For years, national leaders told Josh Boschee that North Dakota had no place in the marriage equality movement. “It’s not where the battlefield is,” they told him. It was just conventional wisdom that his state would never be a player, and he wouldn’t have a role.
And so he was resigned to sitting the fight out. “We’re just going to hope and pray that the other states take care of it for us,” he said.
But as one state after another won the freedom to marry, the conventional wisdom made less and less sense. And he saw the harm of waiting on the sidelines — for example, his neighbors, Celeste and Amber, were expecting a third child in a few weeks but couldn’t appear together on their own kids’ birth certificates.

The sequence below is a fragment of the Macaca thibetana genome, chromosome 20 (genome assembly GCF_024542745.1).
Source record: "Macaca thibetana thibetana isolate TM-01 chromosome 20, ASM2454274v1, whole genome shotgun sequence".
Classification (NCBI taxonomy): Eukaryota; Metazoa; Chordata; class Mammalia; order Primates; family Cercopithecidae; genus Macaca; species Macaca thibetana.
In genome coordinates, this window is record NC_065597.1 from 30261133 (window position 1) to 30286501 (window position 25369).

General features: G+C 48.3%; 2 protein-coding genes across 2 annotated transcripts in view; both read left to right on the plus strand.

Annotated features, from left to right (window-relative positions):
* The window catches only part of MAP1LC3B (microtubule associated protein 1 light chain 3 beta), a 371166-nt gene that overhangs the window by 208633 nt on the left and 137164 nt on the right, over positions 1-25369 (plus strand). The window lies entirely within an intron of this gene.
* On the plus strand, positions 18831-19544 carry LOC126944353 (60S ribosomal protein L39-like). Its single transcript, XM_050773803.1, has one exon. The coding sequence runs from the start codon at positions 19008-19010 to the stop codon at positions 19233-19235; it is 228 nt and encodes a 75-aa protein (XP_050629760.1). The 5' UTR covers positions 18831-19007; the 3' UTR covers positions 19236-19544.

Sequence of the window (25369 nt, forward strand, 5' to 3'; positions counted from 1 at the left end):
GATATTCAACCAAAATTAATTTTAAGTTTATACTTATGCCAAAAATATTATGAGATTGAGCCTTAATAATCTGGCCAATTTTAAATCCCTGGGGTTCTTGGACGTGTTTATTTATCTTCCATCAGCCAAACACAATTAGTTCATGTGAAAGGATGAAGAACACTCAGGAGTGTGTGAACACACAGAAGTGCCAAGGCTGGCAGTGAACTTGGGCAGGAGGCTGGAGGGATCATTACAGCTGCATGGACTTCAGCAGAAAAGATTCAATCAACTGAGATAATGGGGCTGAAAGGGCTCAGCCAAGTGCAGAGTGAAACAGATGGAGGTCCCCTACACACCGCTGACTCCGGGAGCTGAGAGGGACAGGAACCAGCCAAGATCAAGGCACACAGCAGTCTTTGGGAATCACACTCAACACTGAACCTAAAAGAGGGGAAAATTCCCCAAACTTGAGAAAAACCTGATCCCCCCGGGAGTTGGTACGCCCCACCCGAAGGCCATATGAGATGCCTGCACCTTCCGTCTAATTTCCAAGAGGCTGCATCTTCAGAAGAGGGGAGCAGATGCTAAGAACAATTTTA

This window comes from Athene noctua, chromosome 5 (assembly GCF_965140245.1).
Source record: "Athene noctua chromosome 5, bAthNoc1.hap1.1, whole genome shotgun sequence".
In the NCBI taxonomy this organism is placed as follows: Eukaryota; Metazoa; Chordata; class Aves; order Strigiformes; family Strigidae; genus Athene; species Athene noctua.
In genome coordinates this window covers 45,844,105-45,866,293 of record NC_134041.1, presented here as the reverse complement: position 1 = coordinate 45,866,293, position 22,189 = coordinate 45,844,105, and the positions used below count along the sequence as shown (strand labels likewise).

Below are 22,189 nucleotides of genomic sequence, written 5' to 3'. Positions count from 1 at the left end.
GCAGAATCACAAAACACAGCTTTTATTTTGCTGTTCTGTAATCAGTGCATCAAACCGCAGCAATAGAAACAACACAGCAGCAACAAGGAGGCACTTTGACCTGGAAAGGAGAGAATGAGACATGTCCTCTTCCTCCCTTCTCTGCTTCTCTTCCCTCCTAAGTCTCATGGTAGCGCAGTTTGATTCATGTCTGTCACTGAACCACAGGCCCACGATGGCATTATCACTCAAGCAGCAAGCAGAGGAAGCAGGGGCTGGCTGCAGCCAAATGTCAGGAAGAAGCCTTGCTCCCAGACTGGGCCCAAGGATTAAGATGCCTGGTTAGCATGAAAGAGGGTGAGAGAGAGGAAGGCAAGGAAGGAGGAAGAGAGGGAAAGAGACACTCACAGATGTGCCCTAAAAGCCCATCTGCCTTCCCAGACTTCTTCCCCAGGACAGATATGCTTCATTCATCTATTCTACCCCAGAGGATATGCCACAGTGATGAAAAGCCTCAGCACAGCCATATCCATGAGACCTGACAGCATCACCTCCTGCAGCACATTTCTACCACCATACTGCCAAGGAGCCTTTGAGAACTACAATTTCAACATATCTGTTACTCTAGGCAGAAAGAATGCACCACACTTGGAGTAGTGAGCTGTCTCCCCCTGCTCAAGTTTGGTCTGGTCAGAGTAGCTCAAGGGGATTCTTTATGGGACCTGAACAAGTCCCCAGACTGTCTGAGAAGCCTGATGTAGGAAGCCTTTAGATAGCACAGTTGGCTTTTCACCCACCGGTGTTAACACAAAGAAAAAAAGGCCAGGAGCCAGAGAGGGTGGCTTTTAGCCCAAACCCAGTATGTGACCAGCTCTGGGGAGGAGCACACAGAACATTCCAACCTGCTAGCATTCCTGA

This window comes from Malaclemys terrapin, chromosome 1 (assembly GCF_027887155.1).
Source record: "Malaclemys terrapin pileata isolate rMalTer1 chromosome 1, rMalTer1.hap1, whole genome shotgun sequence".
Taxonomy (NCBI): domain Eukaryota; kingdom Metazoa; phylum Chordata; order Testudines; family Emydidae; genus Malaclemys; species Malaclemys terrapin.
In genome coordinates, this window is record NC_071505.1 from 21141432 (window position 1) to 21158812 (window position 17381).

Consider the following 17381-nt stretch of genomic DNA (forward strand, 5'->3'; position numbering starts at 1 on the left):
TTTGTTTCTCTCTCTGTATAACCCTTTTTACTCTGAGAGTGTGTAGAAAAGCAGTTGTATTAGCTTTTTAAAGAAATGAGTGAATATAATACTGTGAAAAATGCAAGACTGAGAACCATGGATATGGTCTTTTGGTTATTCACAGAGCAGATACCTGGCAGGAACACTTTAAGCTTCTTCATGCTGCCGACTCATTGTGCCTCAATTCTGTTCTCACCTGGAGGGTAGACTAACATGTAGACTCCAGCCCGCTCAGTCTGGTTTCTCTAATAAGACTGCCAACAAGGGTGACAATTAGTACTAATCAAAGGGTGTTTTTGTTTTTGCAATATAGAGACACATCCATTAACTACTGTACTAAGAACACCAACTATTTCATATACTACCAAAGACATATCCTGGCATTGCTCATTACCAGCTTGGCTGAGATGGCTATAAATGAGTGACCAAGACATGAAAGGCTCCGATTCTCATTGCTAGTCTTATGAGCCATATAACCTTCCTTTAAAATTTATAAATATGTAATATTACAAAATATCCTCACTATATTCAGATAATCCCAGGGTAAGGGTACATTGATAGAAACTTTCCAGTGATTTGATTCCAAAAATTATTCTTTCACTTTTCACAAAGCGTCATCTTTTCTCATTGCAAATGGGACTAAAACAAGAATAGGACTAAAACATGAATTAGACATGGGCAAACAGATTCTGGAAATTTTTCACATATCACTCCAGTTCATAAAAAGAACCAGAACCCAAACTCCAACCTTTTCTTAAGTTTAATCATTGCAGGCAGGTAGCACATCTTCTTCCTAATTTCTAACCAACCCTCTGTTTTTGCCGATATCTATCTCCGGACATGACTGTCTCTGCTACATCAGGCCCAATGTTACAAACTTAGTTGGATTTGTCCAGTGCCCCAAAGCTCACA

Sure, the national groups said North Dakota needed to wait. But the more he thought about it, the more he realized: “You know what? We don't need the national groups. We'll just do it on our own.”
Over the course of just a few decades, marriage had gone from an impossible joke to an attainable goal, even in the most unlikely of states.
It was a messy process, unpredictable and littered with setbacks. But it was also a process of growth, of improvement, of coming together for the betterment of all involved.
Just like marriage itself.
Parisian Kevin MacLeod (incompetech.com)
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